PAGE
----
So how has the word migrant, which once simply referred to a person who moves from one place to another, acquired a negative connotation?

Before we delve into this question, you might find it curious that one term you’re unlikely to see in these contexts is expatriate (or expat).

Migrant and expatriate both describe people who have moved from one country to another, but tellingly, an expat is unlikely to be called a migrant worker, even though expats are, after all, migrants who work in a foreign country. There’s clearly a class-based judgement here in the way many choose to apply these terms. An expat is more likely to be someone who has resettled while still retaining the means and the freedom to choose to return to their home country, and with that kind of agency, is perceived as being more in control, more of an individual, somehow more human. Meanwhile, the terms migrant and migrant worker, ostensibly neutral in their definitions, have already acquired a much less positive nuance in practice, bringing with them stereotypes of low-income labor taking away local jobs and the flow of indistinguishable strangers from some unfamiliar place who may not share the same values.

The key here, as others have pointed out, is the question of humanity. Between an expat and a migrant, who gets to be human? Who gets to be a statistic?

We are conditioned to feel empathetic towards those who are like us and more fearful and dismissive of those we don’t understand. So the choice of label and language by those who control public discourse – politicians, journalists, and public commentators among them – have the power to dehumanize one group while generating sympathy for others. Words are not just words. Migrant, being a more neutral term, has been used widely for all kinds of contexts. Perhaps it’s that very neutrality which works against it. In discourse, if a label like ‘migrant‘ is consistently used in the company of problematic words and concepts, then that label will likely inherit some problematic connotations. Those collocations don’t even have to be overtly negative for them to subconsciously bias us one way or another.

Recent critical discourse analysis on the kind of language commonly used throughout the narrative of immigration has uncovered a few fascinating linguistic patterns that may help explain our subconscious biases here. Two studies, Baker et al. in 2008 and Majid Khosravinik’s followup work on the representation of refugees, asylum seekers, and immigrants in the press, analyzed samples from the UK news corpora and showed that, perhaps a little unexpectedly, publications from either side of the political spectrum shared significant similarities in the way they depicted immigrant issues, even if they had entirely different agendas and intentions.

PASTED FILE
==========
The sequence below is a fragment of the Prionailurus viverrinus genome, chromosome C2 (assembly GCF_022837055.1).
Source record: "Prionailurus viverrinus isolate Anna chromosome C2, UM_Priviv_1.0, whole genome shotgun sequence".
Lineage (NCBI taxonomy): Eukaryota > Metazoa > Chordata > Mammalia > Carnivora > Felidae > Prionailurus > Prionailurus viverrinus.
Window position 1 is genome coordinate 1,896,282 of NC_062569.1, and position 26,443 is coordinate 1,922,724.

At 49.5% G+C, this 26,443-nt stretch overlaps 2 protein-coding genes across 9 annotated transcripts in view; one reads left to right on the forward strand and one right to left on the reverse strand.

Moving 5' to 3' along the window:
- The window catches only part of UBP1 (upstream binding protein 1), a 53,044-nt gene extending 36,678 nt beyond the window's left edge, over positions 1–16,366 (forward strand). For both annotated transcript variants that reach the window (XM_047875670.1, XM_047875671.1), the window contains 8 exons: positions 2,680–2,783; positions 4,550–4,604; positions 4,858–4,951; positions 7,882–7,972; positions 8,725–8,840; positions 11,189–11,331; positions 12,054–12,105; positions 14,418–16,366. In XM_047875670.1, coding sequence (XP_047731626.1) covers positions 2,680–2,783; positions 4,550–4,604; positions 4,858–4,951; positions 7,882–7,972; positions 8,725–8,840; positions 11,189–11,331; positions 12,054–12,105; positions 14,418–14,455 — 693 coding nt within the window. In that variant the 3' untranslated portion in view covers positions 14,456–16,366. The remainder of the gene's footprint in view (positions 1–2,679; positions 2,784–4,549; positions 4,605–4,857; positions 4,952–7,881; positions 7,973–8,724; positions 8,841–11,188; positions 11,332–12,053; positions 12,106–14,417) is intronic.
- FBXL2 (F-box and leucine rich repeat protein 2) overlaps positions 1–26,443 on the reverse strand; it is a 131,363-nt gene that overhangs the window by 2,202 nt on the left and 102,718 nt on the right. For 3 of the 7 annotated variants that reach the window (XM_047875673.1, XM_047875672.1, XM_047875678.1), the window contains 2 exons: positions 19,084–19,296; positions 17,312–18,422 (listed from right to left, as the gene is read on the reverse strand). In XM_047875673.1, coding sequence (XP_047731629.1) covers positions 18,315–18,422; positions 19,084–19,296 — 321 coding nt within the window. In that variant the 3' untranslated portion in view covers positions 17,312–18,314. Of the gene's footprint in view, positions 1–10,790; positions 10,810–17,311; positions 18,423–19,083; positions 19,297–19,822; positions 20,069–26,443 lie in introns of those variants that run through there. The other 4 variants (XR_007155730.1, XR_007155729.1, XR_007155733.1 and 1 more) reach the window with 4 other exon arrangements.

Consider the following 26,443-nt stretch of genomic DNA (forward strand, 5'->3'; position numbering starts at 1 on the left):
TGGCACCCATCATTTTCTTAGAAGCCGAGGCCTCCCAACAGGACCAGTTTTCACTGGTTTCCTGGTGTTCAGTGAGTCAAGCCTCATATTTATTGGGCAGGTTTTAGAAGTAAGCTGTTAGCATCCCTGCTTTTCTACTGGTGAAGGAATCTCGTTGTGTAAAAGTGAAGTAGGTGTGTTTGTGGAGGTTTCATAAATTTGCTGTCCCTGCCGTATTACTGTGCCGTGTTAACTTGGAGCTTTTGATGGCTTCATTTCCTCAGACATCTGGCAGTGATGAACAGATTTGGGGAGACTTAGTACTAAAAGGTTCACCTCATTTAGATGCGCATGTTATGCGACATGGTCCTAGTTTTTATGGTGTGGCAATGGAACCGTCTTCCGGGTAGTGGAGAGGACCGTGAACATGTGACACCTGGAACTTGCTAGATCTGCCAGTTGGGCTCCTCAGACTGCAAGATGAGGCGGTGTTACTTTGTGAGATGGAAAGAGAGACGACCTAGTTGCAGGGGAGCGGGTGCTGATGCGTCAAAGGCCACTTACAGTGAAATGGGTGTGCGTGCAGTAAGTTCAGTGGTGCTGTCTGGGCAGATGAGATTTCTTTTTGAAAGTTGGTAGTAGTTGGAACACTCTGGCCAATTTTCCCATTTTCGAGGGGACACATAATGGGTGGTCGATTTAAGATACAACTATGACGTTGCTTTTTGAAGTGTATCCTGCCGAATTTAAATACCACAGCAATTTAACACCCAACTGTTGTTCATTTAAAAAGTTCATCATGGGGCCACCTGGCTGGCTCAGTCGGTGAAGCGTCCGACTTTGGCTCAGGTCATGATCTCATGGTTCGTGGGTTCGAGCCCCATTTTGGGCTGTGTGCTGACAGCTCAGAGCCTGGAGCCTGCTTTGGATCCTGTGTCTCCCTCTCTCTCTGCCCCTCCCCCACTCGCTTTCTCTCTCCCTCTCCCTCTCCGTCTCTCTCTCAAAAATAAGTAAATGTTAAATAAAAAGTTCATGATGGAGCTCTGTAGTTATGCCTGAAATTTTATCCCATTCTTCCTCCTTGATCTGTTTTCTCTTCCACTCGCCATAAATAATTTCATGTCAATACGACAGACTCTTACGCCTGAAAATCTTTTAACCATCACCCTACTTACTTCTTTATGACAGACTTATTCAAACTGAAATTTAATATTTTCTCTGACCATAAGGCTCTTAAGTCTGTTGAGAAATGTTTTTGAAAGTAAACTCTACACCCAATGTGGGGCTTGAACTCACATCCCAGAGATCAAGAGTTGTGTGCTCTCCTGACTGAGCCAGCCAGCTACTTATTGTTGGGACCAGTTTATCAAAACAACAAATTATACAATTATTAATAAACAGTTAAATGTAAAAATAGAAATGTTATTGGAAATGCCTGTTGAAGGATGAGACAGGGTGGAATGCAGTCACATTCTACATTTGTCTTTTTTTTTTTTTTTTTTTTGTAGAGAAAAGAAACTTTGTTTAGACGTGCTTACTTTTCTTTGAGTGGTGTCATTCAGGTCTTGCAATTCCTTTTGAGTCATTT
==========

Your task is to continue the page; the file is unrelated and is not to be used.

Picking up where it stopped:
Regardless of political bent, publications uniformly referred to large numbers and overwhelming quantities when discussing immigration crises. Frequently, metaphors associated with water were used in conjunction with this, giving rise to phrases such as the ever swelling numbers“, “flooded by the rising tide of refugees“, “the looming influx of immigrants“, and of course, stopping the boats” of “illegal maritime arrivals – dehumanizing terms that depict the situation almost as being scarily out of control.

Metaphors like influx, flood, wave, tide, stream, pouring in, etc., used in conjunction with labels like migrantsrefugees, asylum seekers, and boat people, can certainly convey the large-scale horror of a people’s displacement and generate more support for those who desperately need it by a sympathetic press. Take for instance this recent story from Time, “How Climate Change is Behind the Surge of Migrants to Europe,” which starts, “Even as Europe wrestles over how to absorb the migrant tide, experts warn that the flood is likely to get worse as climate change becomes a driving factor” (Emphasis my own). Curiously, the exact same metaphors can also emphasize the overwhelming number of displaced people as an unwanted problem for an all too cautious society. See “Will Migrants Flooding Europe Embrace Western Values?” The unfortunate corollary here is that such widely and consistently used metaphors by both sides rapidly zoom out from a focus on individual humanity and individual stories. The language takes away agency. The result: migrants become statistics, not people.